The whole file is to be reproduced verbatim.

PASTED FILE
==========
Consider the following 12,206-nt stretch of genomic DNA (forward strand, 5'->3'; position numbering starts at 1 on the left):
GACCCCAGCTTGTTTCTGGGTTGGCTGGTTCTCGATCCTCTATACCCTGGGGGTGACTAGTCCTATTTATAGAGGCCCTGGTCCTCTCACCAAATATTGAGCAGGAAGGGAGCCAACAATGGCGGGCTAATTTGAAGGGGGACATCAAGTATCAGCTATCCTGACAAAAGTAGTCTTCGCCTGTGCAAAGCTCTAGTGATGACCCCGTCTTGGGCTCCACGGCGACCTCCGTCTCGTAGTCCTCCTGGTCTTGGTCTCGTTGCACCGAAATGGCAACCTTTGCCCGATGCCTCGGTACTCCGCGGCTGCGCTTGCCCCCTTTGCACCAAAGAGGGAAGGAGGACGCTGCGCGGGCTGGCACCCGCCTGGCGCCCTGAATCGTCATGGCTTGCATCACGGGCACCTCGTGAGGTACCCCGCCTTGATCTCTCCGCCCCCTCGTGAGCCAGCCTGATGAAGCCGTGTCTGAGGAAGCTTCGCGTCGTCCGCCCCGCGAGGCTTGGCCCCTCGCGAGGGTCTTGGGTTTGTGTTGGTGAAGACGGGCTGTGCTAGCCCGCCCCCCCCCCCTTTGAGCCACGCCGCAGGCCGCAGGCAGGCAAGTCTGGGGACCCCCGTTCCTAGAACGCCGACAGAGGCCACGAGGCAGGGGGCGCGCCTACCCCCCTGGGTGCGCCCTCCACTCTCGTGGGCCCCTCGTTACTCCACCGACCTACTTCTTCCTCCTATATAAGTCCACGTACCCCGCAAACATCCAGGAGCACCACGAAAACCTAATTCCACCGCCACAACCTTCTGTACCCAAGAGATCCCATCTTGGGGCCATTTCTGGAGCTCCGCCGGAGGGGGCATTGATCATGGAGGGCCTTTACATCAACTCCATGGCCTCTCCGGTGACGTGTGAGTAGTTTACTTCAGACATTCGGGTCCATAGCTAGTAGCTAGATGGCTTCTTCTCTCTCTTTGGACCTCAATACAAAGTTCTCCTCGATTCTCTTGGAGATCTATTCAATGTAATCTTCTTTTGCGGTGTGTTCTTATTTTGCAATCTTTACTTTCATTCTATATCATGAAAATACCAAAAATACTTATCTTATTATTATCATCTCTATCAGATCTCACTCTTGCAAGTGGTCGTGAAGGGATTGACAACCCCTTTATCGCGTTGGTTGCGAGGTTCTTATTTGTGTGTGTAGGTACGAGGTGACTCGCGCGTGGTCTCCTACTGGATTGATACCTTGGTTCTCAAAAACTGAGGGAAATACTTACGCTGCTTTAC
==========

Consider the following 12,206-nt stretch of genomic DNA (forward strand, 5'->3'; position numbering starts at 1 on the left):
GACCCCAGCTTGTTTCTGGGTTGGCTGGTTCTCGATCCTCTATACCCTGGGGGTGACTAGTCCTATTTATAGAGGCCCTGGTCCTCTCACCAAATATTGAGCAGGAAGGGAGCCAACAATGGCGGGCTAATTTGAAGGGGGACATCAAGTATCAGCTATCCTGACAAAAGTAGTCTTCGCCTGTGCAAAGCTCTAGTGATGACCCCGTCTTGGGCTCCACGGCGACCTCCGTCTCGTAGTCCTCCTGGTCTTGGTCTCGTTGCACCGAAATGGCAACCTTTGCCCGATGCCTCGGTACTCCGCGGCTGCGCTTGCCCCCTTTGCACCAAAGAGGGAAGGAGGACGCTGCGCGGGCTGGCACCCGCCTGGCGCCCTGAATCGTCATGGCTTGCATCACGGGCACCTCGTGAGGTACCCCGCCTTGATCTCTCCGCCCCCTCGTGAGCCAGCCTGATGAAGCCGTGTCTGAGGAAGCTTCGCGTCGTCCGCCCCGCGAGGCTTGGCCCCTCGCGAGGGTCTTGGGTTTGTGTTGGTGAAGACGGGCTGTGCTAGCCCGCCCCCCCCCCCTTTGAGCCACGCCGCAGGCCGCAGGCAGGCAAGTCTGGGGACCCCCGTTCCTAGAACGCCGACAGAGGCCACGAGGCAGGGGGCGCGCCTACCCCCCTGGGTGCGCCCTCCACTCTCGTGGGCCCCTCGTTACTCCACCGACCTACTTCTTCCTCCTATATAAGTCCACGTACCCCGCAAACATCCAGGAGCACCACGAAAACCTAATTCCACCGCCACAACCTTCTGTACCCAAGAGATCCCATCTTGGGGCCATTTCTGGAGCTCCGCCGGAGGGGGCATTGATCATGGAGGGCCTTTACATCAACTCCATGGCCTCTCCGGTGACGTGTGAGTAGTTTACTTCAGACATTCGGGTCCATAGCTAGTAGCTAGATGGCTTCTTCTCTCTCTTTGGACCTCAATACAAAGTTCTCCTCGATTCTCTTGGAGATCTATTCAATGTAATCTTCTTTTGCGGTGTGTTCTTATTTTGCAATCTTTACTTTCATTCTATATCATGAAAATACCAAAAATACTTATCTTATTATTATCATCTCTATCAGATCTCACTCTTGCAAGTGGTCGTGAAGGGATTGACAACCCCTTTATCGCGTTGGTTGCGAGGTTCTTATTTGTGTGTGTAGGTACGAGGTGACTCGCGCGTGGTCTCCTACTGGATTGATACCTTGGTTCTCAAAAACTGAGGGAAATACTTACGCTGCTTTAC